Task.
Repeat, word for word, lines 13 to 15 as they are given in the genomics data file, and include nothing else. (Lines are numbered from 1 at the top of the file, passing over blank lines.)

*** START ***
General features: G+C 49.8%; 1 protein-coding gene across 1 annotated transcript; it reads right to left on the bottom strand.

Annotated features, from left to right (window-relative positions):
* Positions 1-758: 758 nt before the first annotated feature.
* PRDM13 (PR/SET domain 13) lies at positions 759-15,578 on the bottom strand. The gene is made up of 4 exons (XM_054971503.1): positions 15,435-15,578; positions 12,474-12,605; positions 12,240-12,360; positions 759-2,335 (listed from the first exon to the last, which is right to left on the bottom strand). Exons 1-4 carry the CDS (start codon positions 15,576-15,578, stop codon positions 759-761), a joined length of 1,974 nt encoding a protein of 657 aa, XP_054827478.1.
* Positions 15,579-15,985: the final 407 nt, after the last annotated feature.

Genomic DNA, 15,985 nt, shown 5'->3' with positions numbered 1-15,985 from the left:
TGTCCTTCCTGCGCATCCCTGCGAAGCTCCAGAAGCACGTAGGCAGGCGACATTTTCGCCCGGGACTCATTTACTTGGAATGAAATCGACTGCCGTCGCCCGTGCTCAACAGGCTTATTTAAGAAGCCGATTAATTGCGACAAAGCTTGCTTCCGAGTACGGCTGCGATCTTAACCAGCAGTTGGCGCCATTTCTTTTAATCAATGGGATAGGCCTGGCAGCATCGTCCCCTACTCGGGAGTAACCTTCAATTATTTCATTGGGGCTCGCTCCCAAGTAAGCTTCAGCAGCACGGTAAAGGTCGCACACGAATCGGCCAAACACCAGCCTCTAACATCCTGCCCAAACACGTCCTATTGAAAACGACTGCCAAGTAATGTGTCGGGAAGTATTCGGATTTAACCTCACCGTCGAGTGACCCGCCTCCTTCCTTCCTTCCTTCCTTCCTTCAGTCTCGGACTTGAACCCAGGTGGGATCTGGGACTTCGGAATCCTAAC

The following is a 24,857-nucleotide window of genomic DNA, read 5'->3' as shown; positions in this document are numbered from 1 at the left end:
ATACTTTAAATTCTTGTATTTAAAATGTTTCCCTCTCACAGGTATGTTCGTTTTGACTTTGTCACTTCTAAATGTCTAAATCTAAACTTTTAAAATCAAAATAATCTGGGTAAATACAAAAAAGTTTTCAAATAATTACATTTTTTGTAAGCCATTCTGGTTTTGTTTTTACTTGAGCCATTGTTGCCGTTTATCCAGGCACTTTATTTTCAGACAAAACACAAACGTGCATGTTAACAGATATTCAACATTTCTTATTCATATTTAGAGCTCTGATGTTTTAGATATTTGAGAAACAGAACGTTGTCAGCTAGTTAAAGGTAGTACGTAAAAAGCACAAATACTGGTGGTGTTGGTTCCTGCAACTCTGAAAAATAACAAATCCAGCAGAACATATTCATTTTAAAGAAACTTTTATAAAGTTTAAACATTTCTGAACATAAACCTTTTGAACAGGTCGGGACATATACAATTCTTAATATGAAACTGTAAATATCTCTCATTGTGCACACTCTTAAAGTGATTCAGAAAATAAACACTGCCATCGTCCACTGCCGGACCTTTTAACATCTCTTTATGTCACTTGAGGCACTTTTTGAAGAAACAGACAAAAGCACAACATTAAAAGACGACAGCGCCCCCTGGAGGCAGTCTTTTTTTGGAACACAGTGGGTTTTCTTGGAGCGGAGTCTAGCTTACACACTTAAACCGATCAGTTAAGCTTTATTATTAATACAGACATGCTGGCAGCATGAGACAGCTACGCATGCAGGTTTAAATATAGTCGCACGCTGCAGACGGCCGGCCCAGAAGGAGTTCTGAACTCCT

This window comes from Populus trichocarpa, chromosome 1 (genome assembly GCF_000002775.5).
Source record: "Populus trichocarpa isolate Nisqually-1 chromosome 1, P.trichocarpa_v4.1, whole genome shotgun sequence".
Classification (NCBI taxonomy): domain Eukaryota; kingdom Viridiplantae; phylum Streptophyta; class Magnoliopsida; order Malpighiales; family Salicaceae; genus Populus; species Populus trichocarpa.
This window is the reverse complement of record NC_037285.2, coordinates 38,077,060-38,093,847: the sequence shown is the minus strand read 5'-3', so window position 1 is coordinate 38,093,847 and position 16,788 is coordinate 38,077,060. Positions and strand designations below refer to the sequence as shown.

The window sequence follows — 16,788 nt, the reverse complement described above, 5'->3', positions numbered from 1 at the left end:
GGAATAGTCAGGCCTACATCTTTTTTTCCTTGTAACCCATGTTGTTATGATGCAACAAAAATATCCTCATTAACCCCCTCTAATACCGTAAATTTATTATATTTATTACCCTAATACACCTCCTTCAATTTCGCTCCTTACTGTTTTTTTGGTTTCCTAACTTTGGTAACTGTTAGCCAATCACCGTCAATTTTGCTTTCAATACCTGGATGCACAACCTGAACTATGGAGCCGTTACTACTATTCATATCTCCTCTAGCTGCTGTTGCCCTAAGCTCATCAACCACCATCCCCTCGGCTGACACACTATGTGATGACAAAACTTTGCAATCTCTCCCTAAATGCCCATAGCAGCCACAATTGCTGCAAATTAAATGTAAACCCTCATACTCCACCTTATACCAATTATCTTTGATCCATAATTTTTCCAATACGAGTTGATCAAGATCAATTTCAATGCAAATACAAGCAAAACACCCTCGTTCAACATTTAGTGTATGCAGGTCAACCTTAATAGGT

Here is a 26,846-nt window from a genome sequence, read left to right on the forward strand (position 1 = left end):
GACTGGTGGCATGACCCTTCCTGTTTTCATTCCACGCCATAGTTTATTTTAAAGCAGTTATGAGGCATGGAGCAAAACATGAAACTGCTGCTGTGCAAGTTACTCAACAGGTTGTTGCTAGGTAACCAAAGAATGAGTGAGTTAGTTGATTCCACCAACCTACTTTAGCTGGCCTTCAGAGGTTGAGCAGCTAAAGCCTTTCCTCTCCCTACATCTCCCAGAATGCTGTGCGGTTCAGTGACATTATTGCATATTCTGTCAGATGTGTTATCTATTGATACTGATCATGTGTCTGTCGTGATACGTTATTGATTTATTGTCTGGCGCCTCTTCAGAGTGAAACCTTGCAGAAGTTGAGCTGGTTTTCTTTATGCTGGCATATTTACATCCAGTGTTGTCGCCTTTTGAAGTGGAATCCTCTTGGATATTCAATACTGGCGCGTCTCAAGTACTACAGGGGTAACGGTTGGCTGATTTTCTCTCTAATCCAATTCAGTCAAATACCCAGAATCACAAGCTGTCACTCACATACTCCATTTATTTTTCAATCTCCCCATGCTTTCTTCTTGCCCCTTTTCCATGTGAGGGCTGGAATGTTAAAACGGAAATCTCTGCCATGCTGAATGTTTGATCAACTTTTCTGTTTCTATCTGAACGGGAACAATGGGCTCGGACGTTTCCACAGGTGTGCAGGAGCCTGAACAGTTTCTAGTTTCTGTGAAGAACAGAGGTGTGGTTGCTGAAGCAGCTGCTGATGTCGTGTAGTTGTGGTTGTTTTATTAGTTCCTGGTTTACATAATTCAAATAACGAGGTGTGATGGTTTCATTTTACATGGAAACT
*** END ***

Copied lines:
This window is the reverse complement of record NC_037285.2, coordinates 38,077,060-38,093,847: the sequence shown is the minus strand read 5'-3', so window position 1 is coordinate 38,093,847 and position 16,788 is coordinate 38,077,060. Positions and strand designations below refer to the sequence as shown.

The window sequence follows — 16,788 nt, the reverse complement described above, 5'->3', positions numbered from 1 at the left end:
GGAATAGTCAGGCCTACATCTTTTTTTCCTTGTAACCCATGTTGTTATGATGCAACAAAAATATCCTCATTAACCCCCTCTAATACCGTAAATTTATTATATTTATTACCCTAATACACCTCCTTCAATTTCGCTCCTTACTGTTTTTTTGGTTTCCTAACTTTGGTAACTGTTAGCCAATCACCGTCAATTTTGCTTTCAATACCTGGATGCACAACCTGAACTATGGAGCCGTTACTACTATTCATATCTCCTCTAGCTGCTGTTGCCCTAAGCTCATCAACCACCATCCCCTCGGCTGACACACTATGTGATGACAAAACTTTGCAATCTCTCCCTAAATGCCCATAGCAGCCACAATTGCTGCAAATTAAATGTAAACCCTCATACTCCACCTTATACCAATTATCTTTGATCCATAATTTTTCCAATACGAGTTGATCAAGATCAATTTCAATGCAAATACAAGCAAAACACCCTCGTTCAACATTTAGTGTATGCAGGTCAACCTTAATAGGT